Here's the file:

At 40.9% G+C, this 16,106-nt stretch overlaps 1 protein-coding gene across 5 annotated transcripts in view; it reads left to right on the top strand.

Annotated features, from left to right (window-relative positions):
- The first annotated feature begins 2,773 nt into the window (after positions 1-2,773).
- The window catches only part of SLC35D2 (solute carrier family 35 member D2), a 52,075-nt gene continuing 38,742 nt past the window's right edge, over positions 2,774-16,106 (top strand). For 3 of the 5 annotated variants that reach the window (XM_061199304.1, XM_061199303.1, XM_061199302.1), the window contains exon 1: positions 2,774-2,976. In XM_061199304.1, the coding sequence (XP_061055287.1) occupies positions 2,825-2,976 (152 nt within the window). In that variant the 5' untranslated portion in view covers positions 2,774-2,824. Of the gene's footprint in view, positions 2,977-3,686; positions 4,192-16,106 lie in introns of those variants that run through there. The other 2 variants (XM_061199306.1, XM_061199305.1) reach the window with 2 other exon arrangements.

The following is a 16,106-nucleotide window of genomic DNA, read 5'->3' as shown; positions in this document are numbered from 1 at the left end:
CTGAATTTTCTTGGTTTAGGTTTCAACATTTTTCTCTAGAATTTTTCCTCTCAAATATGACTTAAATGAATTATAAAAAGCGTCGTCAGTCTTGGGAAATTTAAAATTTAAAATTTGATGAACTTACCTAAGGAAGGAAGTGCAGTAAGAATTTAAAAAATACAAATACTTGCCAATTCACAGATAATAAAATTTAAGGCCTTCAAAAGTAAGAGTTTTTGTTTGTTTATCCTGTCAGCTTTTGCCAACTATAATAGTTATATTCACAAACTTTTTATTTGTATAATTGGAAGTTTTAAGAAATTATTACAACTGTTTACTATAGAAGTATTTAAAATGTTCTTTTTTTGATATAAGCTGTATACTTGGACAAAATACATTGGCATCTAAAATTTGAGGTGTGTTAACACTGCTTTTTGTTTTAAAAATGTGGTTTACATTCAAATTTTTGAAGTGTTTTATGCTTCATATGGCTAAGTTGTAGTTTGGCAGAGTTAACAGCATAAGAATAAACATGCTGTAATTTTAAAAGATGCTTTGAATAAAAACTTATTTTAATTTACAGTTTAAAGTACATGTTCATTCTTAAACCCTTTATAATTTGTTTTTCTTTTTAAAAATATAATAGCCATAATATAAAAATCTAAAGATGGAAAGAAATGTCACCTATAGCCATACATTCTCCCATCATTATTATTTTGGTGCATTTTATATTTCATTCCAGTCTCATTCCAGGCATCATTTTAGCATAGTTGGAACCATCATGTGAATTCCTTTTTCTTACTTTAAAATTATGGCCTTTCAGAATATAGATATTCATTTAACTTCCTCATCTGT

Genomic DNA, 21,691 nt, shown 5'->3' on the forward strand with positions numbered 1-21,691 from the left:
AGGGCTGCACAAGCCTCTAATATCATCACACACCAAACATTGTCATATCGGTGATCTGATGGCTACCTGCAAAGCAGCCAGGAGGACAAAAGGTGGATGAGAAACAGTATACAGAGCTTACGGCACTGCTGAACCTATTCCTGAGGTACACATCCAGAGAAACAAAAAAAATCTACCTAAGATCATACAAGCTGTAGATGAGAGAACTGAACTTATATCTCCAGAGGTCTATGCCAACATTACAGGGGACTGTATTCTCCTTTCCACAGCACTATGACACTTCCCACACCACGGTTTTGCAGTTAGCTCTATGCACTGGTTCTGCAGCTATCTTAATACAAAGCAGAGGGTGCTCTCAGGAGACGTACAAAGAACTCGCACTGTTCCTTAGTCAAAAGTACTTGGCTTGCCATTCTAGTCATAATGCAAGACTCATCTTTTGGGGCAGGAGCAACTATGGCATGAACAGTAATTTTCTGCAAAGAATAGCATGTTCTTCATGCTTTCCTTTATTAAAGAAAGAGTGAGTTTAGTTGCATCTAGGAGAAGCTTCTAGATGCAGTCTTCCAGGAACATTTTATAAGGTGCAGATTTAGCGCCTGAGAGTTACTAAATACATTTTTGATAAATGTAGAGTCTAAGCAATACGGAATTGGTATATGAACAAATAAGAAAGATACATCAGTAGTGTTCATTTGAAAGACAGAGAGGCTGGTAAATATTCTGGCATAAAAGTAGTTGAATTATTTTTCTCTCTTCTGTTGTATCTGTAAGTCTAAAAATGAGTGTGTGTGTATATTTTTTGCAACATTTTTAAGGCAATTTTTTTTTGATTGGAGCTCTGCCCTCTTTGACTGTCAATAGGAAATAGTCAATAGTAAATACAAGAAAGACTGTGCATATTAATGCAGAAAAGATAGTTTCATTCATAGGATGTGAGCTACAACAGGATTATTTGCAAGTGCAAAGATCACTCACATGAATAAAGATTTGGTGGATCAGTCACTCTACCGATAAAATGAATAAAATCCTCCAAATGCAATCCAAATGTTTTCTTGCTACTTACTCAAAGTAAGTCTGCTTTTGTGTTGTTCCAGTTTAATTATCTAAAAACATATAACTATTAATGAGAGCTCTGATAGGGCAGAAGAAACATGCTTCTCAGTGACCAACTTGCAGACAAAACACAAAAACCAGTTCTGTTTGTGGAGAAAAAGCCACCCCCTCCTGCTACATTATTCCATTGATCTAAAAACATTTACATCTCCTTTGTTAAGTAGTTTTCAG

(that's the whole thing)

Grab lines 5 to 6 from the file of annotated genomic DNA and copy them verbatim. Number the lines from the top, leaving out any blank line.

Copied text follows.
The following is a 16,106-nucleotide window of genomic DNA, read 5'->3' as shown; positions in this document are numbered from 1 at the left end:
CTGAATTTTCTTGGTTTAGGTTTCAACATTTTTCTCTAGAATTTTTCCTCTCAAATATGACTTAAATGAATTATAAAAAGCGTCGTCAGTCTTGGGAAATTTAAAATTTAAAATTTGATGAACTTACCTAAGGAAGGAAGTGCAGTAAGAATTTAAAAAATACAAATACTTGCCAATTCACAGATAATAAAATTTAAGGCCTTCAAAAGTAAGAGTTTTTGTTTGTTTATCCTGTCAGCTTTTGCCAACTATAATAGTTATATTCACAAACTTTTTATTTGTATAATTGGAAGTTTTAAGAAATTATTACAACTGTTTACTATAGAAGTATTTAAAATGTTCTTTTTTTGATATAAGCTGTATACTTGGACAAAATACATTGGCATCTAAAATTTGAGGTGTGTTAACACTGCTTTTTGTTTTAAAAATGTGGTTTACATTCAAATTTTTGAAGTGTTTTATGCTTCATATGGCTAAGTTGTAGTTTGGCAGAGTTAACAGCATAAGAATAAACATGCTGTAATTTTAAAAGATGCTTTGAATAAAAACTTATTTTAATTTACAGTTTAAAGTACATGTTCATTCTTAAACCCTTTATAATTTGTTTTTCTTTTTAAAAATATAATAGCCATAATATAAAAATCTAAAGATGGAAAGAAATGTCACCTATAGCCATACATTCTCCCATCATTATTATTTTGGTGCATTTTATATTTCATTCCAGTCTCATTCCAGGCATCATTTTAGCATAGTTGGAACCATCATGTGAATTCCTTTTTCTTACTTTAAAATTATGGCCTTTCAGAATATAGATATTCATTTAACTTCCTCATCTGT